Unnecessary Power Consumption in the Data Center
The Green Grid, which is an IT efficiency consortium, says that as much as 33% of IT managers are not even attempting to identify unused or “ghost” servers in a data center. This leads to unnecessary power consumption. EnergyStar has also conducted a survey that concluded as many as 10% of older dedicated servers are not in use but still powered up. That’s as many as 100 servers out of 1,000 total using various resources for no reason.
There is always a certain number of unused dedicated servers in a data center that simply are left on resulting in:
- unnecessary power consumption
- inefficient use of rack space
- increased data center cooling expenses.
Unnecessary Power Consumption
It is important to determine how servers are being used if at all. DC managers should begin asking questions on dedicated server use. A common solution to this problem is to at least virtualize these servers or simply switch them off. If being switched off, it is important to determine for how long they are being powered off. In some cases removing them from the data center is ideal. This simply frees up space for other newer dedicated servers to take their place. If being powered on again for new clients or various IT projects, the power consumption would be zero during the time of being powered down and thus also giving off no heat.
Ghost servers can especially be a problem with mergers and acquisitions where not all servers are even accounted for. Other reasons for ghost servers is an inadequate number of IT staff to devote time and resources to keeping track of these unused servers. To avoid any SLA violations, decommissioning should be the last step. Instead, simply powering down dedicated servers for a certain amount of time is advised before taking the final step that cannot be reversed. Also, powered down servers can be moved off of a rack to free up space as the last step before physically recycling or selling off an off-lease dedicated server.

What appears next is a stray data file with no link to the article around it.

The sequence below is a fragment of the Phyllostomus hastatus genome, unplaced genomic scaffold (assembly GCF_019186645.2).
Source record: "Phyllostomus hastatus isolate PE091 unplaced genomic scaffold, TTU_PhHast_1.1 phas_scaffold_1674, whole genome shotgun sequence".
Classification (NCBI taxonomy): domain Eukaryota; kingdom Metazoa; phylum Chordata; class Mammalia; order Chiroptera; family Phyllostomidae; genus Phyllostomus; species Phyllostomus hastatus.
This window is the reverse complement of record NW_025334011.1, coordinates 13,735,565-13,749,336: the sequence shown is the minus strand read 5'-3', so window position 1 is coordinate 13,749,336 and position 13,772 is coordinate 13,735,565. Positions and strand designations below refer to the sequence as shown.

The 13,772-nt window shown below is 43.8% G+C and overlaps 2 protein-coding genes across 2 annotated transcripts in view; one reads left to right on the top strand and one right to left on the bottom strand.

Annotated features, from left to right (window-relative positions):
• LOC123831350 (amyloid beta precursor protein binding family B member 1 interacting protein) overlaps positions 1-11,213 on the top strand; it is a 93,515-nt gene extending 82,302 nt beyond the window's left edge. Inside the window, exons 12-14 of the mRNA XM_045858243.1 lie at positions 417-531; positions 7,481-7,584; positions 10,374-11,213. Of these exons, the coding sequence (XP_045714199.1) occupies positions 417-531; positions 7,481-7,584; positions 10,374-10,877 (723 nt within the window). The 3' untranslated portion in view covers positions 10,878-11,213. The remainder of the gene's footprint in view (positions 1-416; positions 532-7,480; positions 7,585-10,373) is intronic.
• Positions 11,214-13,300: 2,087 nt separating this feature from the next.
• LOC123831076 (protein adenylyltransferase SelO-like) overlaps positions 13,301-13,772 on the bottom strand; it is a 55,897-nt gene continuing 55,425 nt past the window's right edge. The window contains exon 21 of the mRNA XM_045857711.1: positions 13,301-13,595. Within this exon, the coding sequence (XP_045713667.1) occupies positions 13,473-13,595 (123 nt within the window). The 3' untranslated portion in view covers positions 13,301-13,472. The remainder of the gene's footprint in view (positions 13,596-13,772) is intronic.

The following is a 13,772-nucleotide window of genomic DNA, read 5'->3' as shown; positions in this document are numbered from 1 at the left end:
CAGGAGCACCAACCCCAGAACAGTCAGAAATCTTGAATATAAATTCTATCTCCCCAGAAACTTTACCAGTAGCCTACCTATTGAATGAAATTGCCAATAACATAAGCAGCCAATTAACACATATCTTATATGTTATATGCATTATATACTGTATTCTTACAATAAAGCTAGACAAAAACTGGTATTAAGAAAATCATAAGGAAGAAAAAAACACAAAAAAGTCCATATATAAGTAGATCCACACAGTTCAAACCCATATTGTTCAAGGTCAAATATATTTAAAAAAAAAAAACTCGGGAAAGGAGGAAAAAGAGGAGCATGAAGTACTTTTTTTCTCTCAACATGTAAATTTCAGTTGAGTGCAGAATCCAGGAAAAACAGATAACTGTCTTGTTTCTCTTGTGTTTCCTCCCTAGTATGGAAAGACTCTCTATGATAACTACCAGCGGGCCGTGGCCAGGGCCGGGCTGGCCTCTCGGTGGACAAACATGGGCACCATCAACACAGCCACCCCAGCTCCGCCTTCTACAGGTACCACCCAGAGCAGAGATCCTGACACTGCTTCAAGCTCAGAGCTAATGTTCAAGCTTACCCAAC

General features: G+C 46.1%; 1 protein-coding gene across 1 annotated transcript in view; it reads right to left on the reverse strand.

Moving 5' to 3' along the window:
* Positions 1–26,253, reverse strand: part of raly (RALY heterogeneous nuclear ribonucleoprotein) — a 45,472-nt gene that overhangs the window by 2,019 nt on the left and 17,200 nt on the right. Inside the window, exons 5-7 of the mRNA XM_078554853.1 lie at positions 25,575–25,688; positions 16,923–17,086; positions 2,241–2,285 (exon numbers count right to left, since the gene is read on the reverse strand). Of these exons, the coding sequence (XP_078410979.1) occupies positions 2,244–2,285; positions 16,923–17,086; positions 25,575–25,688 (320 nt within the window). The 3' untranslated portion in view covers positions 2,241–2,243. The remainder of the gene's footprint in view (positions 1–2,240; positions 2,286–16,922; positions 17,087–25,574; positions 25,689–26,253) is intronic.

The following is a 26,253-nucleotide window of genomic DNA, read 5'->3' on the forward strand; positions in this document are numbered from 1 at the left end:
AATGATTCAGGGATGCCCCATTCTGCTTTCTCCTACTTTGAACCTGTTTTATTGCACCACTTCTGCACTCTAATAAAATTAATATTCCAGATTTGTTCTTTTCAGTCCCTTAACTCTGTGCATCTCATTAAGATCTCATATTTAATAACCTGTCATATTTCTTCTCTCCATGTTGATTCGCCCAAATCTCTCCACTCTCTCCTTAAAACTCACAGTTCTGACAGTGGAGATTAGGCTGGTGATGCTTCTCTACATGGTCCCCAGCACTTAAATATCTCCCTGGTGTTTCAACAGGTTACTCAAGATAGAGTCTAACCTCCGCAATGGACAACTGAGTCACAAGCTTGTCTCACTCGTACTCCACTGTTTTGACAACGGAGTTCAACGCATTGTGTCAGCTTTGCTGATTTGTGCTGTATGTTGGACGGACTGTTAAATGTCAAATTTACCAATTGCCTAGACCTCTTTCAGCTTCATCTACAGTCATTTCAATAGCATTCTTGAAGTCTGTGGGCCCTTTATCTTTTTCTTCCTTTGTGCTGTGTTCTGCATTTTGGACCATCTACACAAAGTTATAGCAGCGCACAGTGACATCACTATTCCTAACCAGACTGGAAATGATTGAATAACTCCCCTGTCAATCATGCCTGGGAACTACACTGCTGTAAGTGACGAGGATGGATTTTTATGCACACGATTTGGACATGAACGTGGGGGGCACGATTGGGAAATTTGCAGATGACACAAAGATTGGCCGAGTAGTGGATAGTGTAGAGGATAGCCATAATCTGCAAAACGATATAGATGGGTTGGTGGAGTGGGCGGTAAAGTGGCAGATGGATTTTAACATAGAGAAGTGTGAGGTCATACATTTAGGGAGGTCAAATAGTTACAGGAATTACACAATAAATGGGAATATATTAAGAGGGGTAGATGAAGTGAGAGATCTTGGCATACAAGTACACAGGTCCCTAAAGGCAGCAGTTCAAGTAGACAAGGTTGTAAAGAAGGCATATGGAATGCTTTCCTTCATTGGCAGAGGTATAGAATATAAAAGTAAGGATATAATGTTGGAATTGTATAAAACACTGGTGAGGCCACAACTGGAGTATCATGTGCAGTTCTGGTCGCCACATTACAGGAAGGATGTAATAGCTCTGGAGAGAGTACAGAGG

Usually, these unused dedicated servers that are simply using power and space are discovered after providers look into:
- specific server power consumption
- space on racks
- which software licenses are being used for which servers
Keeping records of dedicated servers on racks is vital in order to keep this problem under control. What clients are on what servers? What services is it running? Is the technology old (aka more power hungry) and can a client be placed on newer hardware? DCIM tools can also help identify unused servers if such a system is set up.
There are financial savings on locating unused servers in any data center or even on a single rack. Getting the most out of the space and power provided is essential, especially in a highly competitive market such as the web hosting industry and where profit margins can be rather narrow. Looking internally into a hosting provider’s daily operations can prove just as profitable if not more profitable than trying to constantly expand and acquire new clients.
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